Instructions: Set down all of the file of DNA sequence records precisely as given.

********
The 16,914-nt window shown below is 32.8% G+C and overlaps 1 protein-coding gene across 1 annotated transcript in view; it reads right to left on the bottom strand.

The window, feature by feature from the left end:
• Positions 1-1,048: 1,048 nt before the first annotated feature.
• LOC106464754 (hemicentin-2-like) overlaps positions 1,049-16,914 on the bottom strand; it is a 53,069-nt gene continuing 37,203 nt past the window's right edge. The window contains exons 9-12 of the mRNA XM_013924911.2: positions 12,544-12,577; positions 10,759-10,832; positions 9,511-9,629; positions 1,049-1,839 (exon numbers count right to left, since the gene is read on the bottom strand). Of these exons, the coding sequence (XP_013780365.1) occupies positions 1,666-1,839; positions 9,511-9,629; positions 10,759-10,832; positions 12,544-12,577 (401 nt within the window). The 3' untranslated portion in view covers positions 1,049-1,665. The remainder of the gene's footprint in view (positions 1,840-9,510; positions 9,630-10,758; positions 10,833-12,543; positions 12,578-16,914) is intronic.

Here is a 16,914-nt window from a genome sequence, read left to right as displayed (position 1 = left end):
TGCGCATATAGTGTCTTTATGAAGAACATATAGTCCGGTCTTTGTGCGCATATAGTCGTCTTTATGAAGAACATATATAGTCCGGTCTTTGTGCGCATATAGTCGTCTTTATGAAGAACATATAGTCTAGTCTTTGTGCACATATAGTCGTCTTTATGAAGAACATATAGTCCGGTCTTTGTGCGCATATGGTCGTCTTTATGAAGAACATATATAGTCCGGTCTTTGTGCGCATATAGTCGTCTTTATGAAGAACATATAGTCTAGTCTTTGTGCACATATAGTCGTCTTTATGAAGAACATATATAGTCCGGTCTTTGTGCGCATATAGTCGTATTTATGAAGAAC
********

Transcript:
The 16,914-nt window shown below is 32.8% G+C and overlaps 1 protein-coding gene across 1 annotated transcript in view; it reads right to left on the bottom strand.

The window, feature by feature from the left end:
• Positions 1-1,048: 1,048 nt before the first annotated feature.
• LOC106464754 (hemicentin-2-like) overlaps positions 1,049-16,914 on the bottom strand; it is a 53,069-nt gene continuing 37,203 nt past the window's right edge. The window contains exons 9-12 of the mRNA XM_013924911.2: positions 12,544-12,577; positions 10,759-10,832; positions 9,511-9,629; positions 1,049-1,839 (exon numbers count right to left, since the gene is read on the bottom strand). Of these exons, the coding sequence (XP_013780365.1) occupies positions 1,666-1,839; positions 9,511-9,629; positions 10,759-10,832; positions 12,544-12,577 (401 nt within the window). The 3' untranslated portion in view covers positions 1,049-1,665. The remainder of the gene's footprint in view (positions 1,840-9,510; positions 9,630-10,758; positions 10,833-12,543; positions 12,578-16,914) is intronic.

Here is a 16,914-nt window from a genome sequence, read left to right as displayed (position 1 = left end):
TGCGCATATAGTGTCTTTATGAAGAACATATAGTCCGGTCTTTGTGCGCATATAGTCGTCTTTATGAAGAACATATATAGTCCGGTCTTTGTGCGCATATAGTCGTCTTTATGAAGAACATATAGTCTAGTCTTTGTGCACATATAGTCGTCTTTATGAAGAACATATAGTCCGGTCTTTGTGCGCATATGGTCGTCTTTATGAAGAACATATATAGTCCGGTCTTTGTGCGCATATAGTCGTCTTTATGAAGAACATATAGTCTAGTCTTTGTGCACATATAGTCGTCTTTATGAAGAACATATATAGTCCGGTCTTTGTGCGCATATAGTCGTATTTATGAAGAAC